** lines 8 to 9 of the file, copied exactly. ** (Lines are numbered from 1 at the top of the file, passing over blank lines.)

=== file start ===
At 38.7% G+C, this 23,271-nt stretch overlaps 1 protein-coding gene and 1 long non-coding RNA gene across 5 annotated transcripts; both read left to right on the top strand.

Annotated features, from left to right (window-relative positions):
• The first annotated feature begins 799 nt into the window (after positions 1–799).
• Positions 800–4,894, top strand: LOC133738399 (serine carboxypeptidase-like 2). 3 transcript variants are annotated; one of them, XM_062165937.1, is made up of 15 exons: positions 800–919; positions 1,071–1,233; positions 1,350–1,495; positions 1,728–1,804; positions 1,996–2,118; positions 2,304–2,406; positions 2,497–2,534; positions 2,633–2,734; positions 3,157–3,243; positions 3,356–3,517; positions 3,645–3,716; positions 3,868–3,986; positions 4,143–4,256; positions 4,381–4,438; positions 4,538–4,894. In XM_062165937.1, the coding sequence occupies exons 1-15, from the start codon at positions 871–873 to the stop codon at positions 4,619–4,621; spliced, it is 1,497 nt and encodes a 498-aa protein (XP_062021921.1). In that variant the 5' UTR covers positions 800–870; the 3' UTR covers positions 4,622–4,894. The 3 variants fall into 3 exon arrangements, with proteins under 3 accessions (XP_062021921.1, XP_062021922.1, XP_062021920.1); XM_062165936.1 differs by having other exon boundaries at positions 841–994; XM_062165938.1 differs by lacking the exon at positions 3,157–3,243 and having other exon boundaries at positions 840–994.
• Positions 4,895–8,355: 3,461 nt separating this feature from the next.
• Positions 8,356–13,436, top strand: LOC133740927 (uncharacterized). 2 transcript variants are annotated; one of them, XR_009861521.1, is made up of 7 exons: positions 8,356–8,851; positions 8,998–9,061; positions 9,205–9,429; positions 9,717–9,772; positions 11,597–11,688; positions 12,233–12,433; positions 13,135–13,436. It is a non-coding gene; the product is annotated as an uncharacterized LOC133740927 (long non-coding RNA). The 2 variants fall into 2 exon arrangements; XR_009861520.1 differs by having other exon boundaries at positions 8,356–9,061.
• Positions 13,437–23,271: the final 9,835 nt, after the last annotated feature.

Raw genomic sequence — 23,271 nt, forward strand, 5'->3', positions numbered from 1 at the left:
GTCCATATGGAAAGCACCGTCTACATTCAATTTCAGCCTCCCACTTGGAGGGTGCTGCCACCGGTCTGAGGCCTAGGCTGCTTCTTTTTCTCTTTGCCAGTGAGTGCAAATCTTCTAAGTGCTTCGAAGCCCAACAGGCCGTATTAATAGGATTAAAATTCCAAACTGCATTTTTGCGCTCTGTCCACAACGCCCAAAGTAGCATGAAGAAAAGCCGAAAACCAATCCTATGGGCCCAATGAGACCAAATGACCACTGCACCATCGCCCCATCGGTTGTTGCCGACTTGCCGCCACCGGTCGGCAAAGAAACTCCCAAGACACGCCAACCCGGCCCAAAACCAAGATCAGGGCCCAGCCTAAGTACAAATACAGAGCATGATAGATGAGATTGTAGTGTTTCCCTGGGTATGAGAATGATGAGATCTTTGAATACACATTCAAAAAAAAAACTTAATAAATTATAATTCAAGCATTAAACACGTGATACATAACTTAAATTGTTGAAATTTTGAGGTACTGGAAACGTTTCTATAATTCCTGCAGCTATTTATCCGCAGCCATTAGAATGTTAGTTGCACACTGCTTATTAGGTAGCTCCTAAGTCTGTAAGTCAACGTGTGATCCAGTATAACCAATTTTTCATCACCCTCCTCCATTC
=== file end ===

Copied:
Raw genomic sequence — 23,271 nt, forward strand, 5'->3', positions numbered from 1 at the left:
GTCCATATGGAAAGCACCGTCTACATTCAATTTCAGCCTCCCACTTGGAGGGTGCTGCCACCGGTCTGAGGCCTAGGCTGCTTCTTTTTCTCTTTGCCAGTGAGTGCAAATCTTCTAAGTGCTTCGAAGCCCAACAGGCCGTATTAATAGGATTAAAATTCCAAACTGCATTTTTGCGCTCTGTCCACAACGCCCAAAGTAGCATGAAGAAAAGCCGAAAACCAATCCTATGGGCCCAATGAGACCAAATGACCACTGCACCATCGCCCCATCGGTTGTTGCCGACTTGCCGCCACCGGTCGGCAAAGAAACTCCCAAGACACGCCAACCCGGCCCAAAACCAAGATCAGGGCCCAGCCTAAGTACAAATACAGAGCATGATAGATGAGATTGTAGTGTTTCCCTGGGTATGAGAATGATGAGATCTTTGAATACACATTCAAAAAAAAAACTTAATAAATTATAATTCAAGCATTAAACACGTGATACATAACTTAAATTGTTGAAATTTTGAGGTACTGGAAACGTTTCTATAATTCCTGCAGCTATTTATCCGCAGCCATTAGAATGTTAGTTGCACACTGCTTATTAGGTAGCTCCTAAGTCTGTAAGTCAACGTGTGATCCAGTATAACCAATTTTTCATCACCCTCCTCCATTC